Robert W. McChesney
Born
Robert Waterman McChesney

(1952-12-22) December 22, 1952 (age 68)
Alma mater
OccupationProfessor, author, activist, journalist
EmployerUniversity of Illinois at Urbana–Champaign
Known for
Spouse(s)Inger Stole
Websiterobertmcchesney.org Edit this at Wikidata

Robert Waterman McChesney (born December 22, 1952) is an American professor notable in the history and political economy of communications, and the role media play in democratic and capitalist societies. He is the Gutgsell Endowed Professor in the Department of Communication at the University of Illinois at Urbana–Champaign.[1] He co-founded the Free Press,[2] a national media reform organization. From 2002–12, he hosted Media Matters,[3] a weekly radio program every Sunday afternoon on WILL (AM), Illinois Public Media radio.

Background and education

McChesney was born in Cleveland, Ohio to Samuel Parker McChesney, an advertising salesman for This Week magazine, and his wife Edna Margaret "Meg" (née McCorkle) McChesney, a nurse.[4][5] He attended The Evergreen State College in Olympia, Washington, where he studied history and political economy.[6]

Career

After college, McChesney worked for a time as a sports stringer for United Press International (UPI), and published a weekly newspaper. In 1979 he was the founding publisher of The Rocket, a Seattle-based rock magazine that chronicled the birth of the Seattle rock scene of the late 1980s and 1990s.[7]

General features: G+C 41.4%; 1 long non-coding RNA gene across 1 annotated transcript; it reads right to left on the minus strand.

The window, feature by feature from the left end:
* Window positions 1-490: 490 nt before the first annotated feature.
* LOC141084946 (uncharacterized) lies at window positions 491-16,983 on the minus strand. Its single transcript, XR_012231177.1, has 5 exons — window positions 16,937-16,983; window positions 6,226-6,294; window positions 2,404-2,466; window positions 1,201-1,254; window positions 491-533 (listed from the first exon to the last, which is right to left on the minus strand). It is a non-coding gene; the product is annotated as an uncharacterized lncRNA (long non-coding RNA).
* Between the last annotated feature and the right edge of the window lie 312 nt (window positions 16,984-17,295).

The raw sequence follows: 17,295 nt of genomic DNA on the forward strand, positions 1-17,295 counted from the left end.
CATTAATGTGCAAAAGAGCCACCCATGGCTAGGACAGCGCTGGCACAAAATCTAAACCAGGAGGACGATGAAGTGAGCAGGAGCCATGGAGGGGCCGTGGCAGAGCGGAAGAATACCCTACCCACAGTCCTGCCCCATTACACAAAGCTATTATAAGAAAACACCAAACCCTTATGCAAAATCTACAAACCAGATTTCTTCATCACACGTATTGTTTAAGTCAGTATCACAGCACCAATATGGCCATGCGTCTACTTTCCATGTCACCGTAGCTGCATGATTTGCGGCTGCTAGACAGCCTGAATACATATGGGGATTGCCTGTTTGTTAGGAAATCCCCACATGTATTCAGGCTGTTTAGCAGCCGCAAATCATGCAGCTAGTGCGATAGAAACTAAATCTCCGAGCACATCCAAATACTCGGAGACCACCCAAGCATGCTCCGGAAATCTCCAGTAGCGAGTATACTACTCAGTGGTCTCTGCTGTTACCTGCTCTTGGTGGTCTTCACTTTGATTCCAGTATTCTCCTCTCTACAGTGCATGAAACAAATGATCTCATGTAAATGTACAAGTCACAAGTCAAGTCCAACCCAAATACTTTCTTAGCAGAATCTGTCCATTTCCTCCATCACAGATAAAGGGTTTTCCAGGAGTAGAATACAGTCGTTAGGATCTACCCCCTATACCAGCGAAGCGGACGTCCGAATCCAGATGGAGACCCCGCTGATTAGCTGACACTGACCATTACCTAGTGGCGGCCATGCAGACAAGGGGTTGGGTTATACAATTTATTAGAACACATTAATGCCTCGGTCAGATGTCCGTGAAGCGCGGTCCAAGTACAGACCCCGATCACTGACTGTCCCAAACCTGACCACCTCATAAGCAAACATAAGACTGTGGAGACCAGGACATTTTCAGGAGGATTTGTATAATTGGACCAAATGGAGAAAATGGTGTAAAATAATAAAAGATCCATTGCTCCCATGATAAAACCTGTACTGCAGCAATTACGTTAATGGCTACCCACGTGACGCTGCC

He gradually began to report on the media itself and became an expert in the field, entering academic studies in this area. He did graduate work at the University of Washington, obtaining a PhD in Communications there in 1989.[8] McChesney has published several books about the media, politics and contemporary United States society. (See below).

He is the Gutgsell Endowed Professor in the Department of Communication of the University of Illinois at Urbana–Champaign.[1]

Assessment of the media

McChesney has said the term "deregulated media" is a misnomer. He describes media organizations as a government-sanctioned oligopoly, owned by a few highly profitable corporate entities. They have legislative influence and control news coverage, and can distort public understanding of media issues.[9]

In his article "Farewell To Journalism" (October 2012), McChesney described what he considered the deterioration of the current US media system; he said that this freefall threatens the democratic system itself. He highlights what scholars believe to be the key characteristics of healthy journalism, and says, "It is necessary...that the media system as a whole makes such journalism a realistic expectation for the citizenry."[10]

Bibliography

See also

References

  1. ^ a b Robert W. McChesney | Department of Communication | University of Illinois
  2. ^ Free Press website, freepress.net; accessed April 13, 2015.
  3. ^ "Media Matters | Illinois Public Media". Will.illinois.edu. Retrieved August 1, 2013.
  4. ^ "United States Public Records, 1970-2009". FamilySearch. Retrieved March 10, 2017.
  5. ^ "Mcchesney, Samuel Parker Jr". Hartford Courant. Archived from the original on May 11, 2017. Retrieved March 10, 2017.CS1 maint: bot: original URL status unknown (link)
  6. ^ "Robert McChesney '77 on Tour with New Book: "Dollarocracy"". The Evergreen Mind. Retrieved March 10, 2017.
  7. ^ "Professional Experience - Robert W. McChesney". Retrieved March 10, 2017.
  8. ^ About Robert W. McChesney, Wikidata Q98839525.
  9. ^ Lendman, Stephen (July 2, 2008). "Robert McChesney's The Political Economy of Media (Part I)". Dissident Voice.
  10. ^ McChesney, Robert (23 October 2012). "Farewell To Journalism?". Journalism Practice. 6 (5–6): 614–626. doi:10.1080/17512786.2012.683273. S2CID 149010028.
  11. ^ McChesney, Robert W. "Capitalism as We Know It Has Got to Go". Truthout. Retrieved 2018-09-12.